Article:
Contact me for more information or to consider your mortgage options.

How Long Do Families Stay in a Home?

How Long Do Families Stay in a Home? | MyKCM

The National Association of Realtors (NAR) keeps historic data on many aspects of homeownership. One of the data points that has changed dramatically is the median tenure of a family in a home. As the graph below shows, for over twenty years (1985-2008), the median tenure averaged exactly six years. However, since 2008, that average is almost nine years – an increase of almost 50%.

How Long Do Families Stay in a Home? | MyKCM

Why the dramatic increase?

The reasons for this change are plentiful. The top two reasons are:

  1. The fall in home prices during the housing crisis left many homeowners in a negative equity situation (where their home was worth less than the mortgage on the property).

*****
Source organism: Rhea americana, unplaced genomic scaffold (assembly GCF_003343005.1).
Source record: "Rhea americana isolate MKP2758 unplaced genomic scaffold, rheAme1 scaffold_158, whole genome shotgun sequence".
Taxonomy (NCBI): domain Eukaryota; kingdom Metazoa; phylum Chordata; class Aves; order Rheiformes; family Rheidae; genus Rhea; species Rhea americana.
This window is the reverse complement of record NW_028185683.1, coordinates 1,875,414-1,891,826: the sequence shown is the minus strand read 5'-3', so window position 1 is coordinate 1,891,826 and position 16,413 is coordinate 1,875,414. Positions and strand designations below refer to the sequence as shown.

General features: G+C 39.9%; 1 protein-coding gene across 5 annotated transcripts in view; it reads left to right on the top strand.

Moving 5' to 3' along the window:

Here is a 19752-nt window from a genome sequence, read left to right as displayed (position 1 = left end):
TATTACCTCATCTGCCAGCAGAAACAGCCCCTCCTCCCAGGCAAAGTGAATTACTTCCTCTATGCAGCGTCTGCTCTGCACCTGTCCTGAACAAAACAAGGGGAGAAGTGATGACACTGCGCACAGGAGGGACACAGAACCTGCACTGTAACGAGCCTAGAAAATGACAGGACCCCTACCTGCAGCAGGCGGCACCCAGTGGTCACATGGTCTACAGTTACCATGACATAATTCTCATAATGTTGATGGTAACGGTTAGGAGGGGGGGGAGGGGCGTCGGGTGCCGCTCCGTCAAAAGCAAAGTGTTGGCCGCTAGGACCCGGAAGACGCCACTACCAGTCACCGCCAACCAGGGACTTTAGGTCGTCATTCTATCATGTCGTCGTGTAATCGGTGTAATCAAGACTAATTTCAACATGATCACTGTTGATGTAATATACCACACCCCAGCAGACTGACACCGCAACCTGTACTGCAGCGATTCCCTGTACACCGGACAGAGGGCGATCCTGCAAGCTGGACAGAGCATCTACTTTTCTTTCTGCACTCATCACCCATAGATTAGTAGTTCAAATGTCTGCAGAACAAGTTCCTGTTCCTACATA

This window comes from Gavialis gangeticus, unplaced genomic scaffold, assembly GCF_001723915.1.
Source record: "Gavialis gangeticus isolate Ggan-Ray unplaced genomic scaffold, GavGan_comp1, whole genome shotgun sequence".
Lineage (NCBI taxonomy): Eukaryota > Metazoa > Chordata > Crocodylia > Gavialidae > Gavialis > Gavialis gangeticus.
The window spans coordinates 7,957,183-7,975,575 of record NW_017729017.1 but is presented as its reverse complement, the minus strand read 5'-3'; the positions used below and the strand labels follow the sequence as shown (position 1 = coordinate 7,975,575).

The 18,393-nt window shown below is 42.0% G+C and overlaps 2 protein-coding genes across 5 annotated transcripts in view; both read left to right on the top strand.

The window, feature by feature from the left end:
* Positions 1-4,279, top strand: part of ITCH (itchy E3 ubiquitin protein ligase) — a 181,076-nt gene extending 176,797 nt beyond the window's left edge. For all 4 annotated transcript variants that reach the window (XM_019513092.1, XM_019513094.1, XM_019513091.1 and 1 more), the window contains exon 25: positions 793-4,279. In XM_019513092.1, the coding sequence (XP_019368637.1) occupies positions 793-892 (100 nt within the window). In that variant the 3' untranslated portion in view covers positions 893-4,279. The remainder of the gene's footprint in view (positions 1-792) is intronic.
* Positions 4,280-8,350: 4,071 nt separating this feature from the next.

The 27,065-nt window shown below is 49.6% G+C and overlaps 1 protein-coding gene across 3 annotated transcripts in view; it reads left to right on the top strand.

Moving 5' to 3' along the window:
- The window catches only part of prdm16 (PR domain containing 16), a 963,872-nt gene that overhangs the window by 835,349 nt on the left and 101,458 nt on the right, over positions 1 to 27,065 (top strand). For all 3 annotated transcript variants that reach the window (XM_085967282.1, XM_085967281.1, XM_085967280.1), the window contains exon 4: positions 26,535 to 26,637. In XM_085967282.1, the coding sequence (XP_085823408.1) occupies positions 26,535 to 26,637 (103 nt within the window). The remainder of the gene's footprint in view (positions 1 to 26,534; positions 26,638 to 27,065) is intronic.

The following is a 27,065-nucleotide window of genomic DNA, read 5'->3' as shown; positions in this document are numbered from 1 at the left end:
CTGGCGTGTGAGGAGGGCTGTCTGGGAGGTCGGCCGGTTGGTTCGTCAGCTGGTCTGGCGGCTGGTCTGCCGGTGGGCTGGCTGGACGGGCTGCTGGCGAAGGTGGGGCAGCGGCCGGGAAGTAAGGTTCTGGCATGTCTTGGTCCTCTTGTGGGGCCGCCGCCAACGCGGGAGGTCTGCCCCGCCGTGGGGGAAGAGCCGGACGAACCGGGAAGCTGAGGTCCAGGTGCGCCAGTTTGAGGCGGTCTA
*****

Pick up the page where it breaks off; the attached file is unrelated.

2. The uncertainty of the economy made some homeowners much more fiscally conservative about making a move.

However, with home prices rising dramatically over the last several years, over 90% of homes with a mortgage are now in a positive equity situation with 70% of them having at least 20% equity.

And, with the economy coming back and wages starting to increase, many homeowners are in a much better financial situation than they were just a few short years ago.

What does this mean for housing?

Many believe that a large portion of homeowners are not in a house that is best for their current family circumstances. They could be baby boomers living in an empty, four-bedroom colonial, or a millennial couple planning to start a family that currently lives in a one-bedroom condo.

These homeowners are ready to make a move. Since the lack of housing inventory is a major challenge in the current housing market, this could be great news.

Buying a Home is Now 37.7% Cheaper Than Renting.

Buying is Now 37.7% Cheaper Than Renting in the US | MyKCM

The results of the latest Rent vs. Buy Report from Trulia show that homeownership remains cheaper than renting with a traditional 30-year fixed rate mortgage in the 100 largest metro areas in the United States.

The updated numbers actually show that the range is an average of 17.4% less expensive in Honolulu (HI), all the way up to 53.2% less expensive in Miami & West Palm Beach (FL), and 37.7% nationwide!